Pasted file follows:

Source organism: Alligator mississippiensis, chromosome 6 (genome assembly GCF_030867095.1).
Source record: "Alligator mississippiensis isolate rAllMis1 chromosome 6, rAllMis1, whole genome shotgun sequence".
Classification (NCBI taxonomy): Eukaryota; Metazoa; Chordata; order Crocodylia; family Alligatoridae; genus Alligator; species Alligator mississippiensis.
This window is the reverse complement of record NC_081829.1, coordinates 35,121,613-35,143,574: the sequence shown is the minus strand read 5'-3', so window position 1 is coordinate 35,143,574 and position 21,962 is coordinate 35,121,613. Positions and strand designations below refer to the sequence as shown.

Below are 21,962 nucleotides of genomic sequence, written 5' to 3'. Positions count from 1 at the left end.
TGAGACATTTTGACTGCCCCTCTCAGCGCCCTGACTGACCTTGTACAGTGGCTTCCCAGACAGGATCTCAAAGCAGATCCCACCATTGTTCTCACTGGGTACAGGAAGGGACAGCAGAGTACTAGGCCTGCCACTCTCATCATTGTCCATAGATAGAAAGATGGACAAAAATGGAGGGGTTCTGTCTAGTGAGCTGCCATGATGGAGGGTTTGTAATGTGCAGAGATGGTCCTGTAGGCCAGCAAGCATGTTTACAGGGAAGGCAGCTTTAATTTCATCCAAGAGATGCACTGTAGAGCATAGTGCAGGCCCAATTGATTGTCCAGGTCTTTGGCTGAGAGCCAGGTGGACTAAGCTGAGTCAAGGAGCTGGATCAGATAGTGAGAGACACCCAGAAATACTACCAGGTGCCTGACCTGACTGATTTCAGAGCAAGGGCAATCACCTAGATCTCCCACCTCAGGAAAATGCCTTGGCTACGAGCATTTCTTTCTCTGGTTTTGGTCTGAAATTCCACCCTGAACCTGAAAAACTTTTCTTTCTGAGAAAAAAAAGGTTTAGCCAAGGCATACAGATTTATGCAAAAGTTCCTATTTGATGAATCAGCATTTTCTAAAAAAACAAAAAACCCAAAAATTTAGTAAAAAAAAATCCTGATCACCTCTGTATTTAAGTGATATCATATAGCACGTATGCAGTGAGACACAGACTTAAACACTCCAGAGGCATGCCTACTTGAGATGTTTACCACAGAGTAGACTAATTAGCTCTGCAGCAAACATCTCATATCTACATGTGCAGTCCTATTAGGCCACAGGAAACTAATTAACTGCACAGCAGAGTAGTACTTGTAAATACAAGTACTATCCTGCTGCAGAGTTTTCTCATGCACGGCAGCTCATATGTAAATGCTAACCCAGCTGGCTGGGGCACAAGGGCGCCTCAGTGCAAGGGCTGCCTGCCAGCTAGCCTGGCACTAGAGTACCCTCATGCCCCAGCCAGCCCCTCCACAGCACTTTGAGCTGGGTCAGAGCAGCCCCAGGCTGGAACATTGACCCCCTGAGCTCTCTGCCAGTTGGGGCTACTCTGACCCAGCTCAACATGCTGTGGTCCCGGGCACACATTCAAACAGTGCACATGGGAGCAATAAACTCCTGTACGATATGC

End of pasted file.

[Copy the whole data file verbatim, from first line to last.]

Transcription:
Source organism: Alligator mississippiensis, chromosome 6 (genome assembly GCF_030867095.1).
Source record: "Alligator mississippiensis isolate rAllMis1 chromosome 6, rAllMis1, whole genome shotgun sequence".
Classification (NCBI taxonomy): Eukaryota; Metazoa; Chordata; order Crocodylia; family Alligatoridae; genus Alligator; species Alligator mississippiensis.
This window is the reverse complement of record NC_081829.1, coordinates 35,121,613-35,143,574: the sequence shown is the minus strand read 5'-3', so window position 1 is coordinate 35,143,574 and position 21,962 is coordinate 35,121,613. Positions and strand designations below refer to the sequence as shown.

Below are 21,962 nucleotides of genomic sequence, written 5' to 3'. Positions count from 1 at the left end.
TGAGACATTTTGACTGCCCCTCTCAGCGCCCTGACTGACCTTGTACAGTGGCTTCCCAGACAGGATCTCAAAGCAGATCCCACCATTGTTCTCACTGGGTACAGGAAGGGACAGCAGAGTACTAGGCCTGCCACTCTCATCATTGTCCATAGATAGAAAGATGGACAAAAATGGAGGGGTTCTGTCTAGTGAGCTGCCATGATGGAGGGTTTGTAATGTGCAGAGATGGTCCTGTAGGCCAGCAAGCATGTTTACAGGGAAGGCAGCTTTAATTTCATCCAAGAGATGCACTGTAGAGCATAGTGCAGGCCCAATTGATTGTCCAGGTCTTTGGCTGAGAGCCAGGTGGACTAAGCTGAGTCAAGGAGCTGGATCAGATAGTGAGAGACACCCAGAAATACTACCAGGTGCCTGACCTGACTGATTTCAGAGCAAGGGCAATCACCTAGATCTCCCACCTCAGGAAAATGCCTTGGCTACGAGCATTTCTTTCTCTGGTTTTGGTCTGAAATTCCACCCTGAACCTGAAAAACTTTTCTTTCTGAGAAAAAAAAGGTTTAGCCAAGGCATACAGATTTATGCAAAAGTTCCTATTTGATGAATCAGCATTTTCTAAAAAAACAAAAAACCCAAAAATTTAGTAAAAAAAAATCCTGATCACCTCTGTATTTAAGTGATATCATATAGCACGTATGCAGTGAGACACAGACTTAAACACTCCAGAGGCATGCCTACTTGAGATGTTTACCACAGAGTAGACTAATTAGCTCTGCAGCAAACATCTCATATCTACATGTGCAGTCCTATTAGGCCACAGGAAACTAATTAACTGCACAGCAGAGTAGTACTTGTAAATACAAGTACTATCCTGCTGCAGAGTTTTCTCATGCACGGCAGCTCATATGTAAATGCTAACCCAGCTGGCTGGGGCACAAGGGCGCCTCAGTGCAAGGGCTGCCTGCCAGCTAGCCTGGCACTAGAGTACCCTCATGCCCCAGCCAGCCCCTCCACAGCACTTTGAGCTGGGTCAGAGCAGCCCCAGGCTGGAACATTGACCCCCTGAGCTCTCTGCCAGTTGGGGCTACTCTGACCCAGCTCAACATGCTGTGGTCCCGGGCACACATTCAAACAGTGCACATGGGAGCAATAAACTCCTGTACGATATGC